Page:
It’s no secret that the job market for recent law graduates is dismal. Despite a decrease in the number of law school applications, recent statistics from the American Bar Association show that the percentage of new J.D.s that successfully obtained long-term, full-time law firm employment is less than 60%.
Yes, there are certain market realities to consider – fierce competition for legal work, an oversupply of lawyer talent, inexpensive legal outsourcing options, tort reform and damage caps, etc. And yes, there is also the reality that most newly minted lawyers simply don’t have the practical skills to hit the ground running.
But there is also the perception that a new lawyer is a significant cost center to a law firm, with estimates indicating that that he or she won’t be profitable for at least three years.
So if you’ve just passed the bar and want to improve your job prospects, you need to persuade employers that the time they have to wait for you to break even, cover your costs, and generate real money for the firm is shorter than other candidates.
Be a Junior Varsity Rainmaker!
There are certain business development and marketing fundamentals with which every lawyer should be familiar. For the new lawyer, demonstrating understanding and early application of these skills may be the golden ticket to a new job:
- Contacts: Who you know now may turn into who you represent later, so take an inventory of friends, family, past employers, co-workers, and others who could be prospective clients and referral sources. Be sure to have them in your address book and connect with them on LinkedIn, then make your extensive network a point of conversation during interviews.
- Self-Promotion: Lawyers not only get hired for who they know, but what they do. Articles, white papers, and blogs are ways to convey subject matter expertise, as are speaking engagements and even social media activity. Show employers you’re ready to roll with examples of your writing and speaking talents, as well as how you can use LinkedIn, Facebook, Google+ and Twitter for professional purposes.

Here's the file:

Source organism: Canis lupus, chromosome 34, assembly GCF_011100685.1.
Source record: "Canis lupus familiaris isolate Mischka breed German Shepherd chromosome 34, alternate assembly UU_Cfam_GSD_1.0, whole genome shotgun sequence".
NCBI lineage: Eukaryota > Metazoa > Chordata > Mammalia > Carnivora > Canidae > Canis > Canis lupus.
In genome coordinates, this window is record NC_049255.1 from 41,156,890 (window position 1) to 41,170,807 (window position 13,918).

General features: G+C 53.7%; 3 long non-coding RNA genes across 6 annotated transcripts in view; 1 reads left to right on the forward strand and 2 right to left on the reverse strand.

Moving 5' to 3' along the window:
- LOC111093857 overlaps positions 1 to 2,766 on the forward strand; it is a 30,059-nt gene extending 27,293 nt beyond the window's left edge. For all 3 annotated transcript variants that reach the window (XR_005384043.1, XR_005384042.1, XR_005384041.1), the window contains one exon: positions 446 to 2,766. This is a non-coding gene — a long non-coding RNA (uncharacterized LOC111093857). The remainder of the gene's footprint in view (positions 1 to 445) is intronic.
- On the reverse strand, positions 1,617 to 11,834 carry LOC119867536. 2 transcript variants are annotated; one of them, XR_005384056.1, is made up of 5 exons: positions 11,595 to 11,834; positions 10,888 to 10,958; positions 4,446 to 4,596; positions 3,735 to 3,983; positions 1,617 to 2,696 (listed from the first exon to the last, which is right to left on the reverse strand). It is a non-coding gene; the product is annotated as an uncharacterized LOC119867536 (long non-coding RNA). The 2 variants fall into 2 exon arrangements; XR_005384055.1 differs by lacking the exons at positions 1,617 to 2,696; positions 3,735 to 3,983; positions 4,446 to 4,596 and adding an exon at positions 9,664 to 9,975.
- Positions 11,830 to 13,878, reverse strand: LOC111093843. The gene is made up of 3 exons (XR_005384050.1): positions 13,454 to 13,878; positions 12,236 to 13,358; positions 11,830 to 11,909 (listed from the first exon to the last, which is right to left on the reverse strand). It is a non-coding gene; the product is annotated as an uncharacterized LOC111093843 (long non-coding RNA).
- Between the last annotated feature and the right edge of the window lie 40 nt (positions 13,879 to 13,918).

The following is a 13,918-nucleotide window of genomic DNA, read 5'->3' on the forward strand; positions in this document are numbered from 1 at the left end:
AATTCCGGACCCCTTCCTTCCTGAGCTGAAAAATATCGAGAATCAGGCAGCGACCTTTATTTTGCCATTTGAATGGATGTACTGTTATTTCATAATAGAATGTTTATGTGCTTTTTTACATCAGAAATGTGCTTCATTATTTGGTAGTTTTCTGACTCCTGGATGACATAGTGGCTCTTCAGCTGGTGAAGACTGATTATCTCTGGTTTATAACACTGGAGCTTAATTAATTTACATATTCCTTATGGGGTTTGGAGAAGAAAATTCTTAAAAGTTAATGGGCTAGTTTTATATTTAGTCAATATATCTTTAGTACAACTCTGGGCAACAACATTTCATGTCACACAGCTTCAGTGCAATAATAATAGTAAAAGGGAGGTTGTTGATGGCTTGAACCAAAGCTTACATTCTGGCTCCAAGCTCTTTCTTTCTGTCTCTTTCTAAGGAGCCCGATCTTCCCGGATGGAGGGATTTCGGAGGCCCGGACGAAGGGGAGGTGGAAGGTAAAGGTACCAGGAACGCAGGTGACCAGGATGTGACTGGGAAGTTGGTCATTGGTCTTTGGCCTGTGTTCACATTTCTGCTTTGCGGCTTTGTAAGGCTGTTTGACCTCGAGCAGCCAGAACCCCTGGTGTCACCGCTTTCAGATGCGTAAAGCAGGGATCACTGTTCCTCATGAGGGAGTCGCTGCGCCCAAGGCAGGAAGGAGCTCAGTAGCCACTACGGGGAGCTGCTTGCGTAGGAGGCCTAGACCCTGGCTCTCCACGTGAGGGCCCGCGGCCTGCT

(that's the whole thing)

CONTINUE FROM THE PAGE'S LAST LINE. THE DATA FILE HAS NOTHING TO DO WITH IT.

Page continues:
- Organizational Involvement: The ability to join a group, get to know the people, and take on leadership roles is a valuable skill. Participation in law review, moot court, and other academic organizations is good, but involvement in industry or professional groups in a prior career, service on a committee or board of a non-profit, or active membership in a business network is better. A hiring law firm may want to become more active with certain organizations, and if they see that you can quickly and easily step in, you will distinguish yourself from other job candidates.
- Opportunity Spotting: Lawyers solve problems, but rainmakers often identify needs – legal or otherwise – even before their clients see them. Train yourself to be an astute cross-marketer by recognizing where practice areas overlap, such as how general corporate representation for a business could lead to estate planning for its owners and how to position yourself and the firm for the work. And know that being helpful in areas outside the law, such as referring a vendor, making an introduction, or sharing information pave the road to becoming a trusted advisor.
- Curiosity: If there’s one attribute that defines a rainmaker, it’s curiosity. Rather than succumbing to the urge to be an expert or have all the answers, successful rainmakers place the spotlight on others, making them feel like experts and gaining a useful education in the process. You don’t learn if you don’t ask, and by getting people to talk about their favorite subject – themselves – you not only elicit useful information, but you also build valuable rapport and trust. Exercising curiosity during the interview process shows how you will utilize that talent in your practice.
Whether you’re searching for your first law firm job or are looking to write the next chapter of your career, leverage these skills and talents to differentiate yourself from the rest of the candidate pool!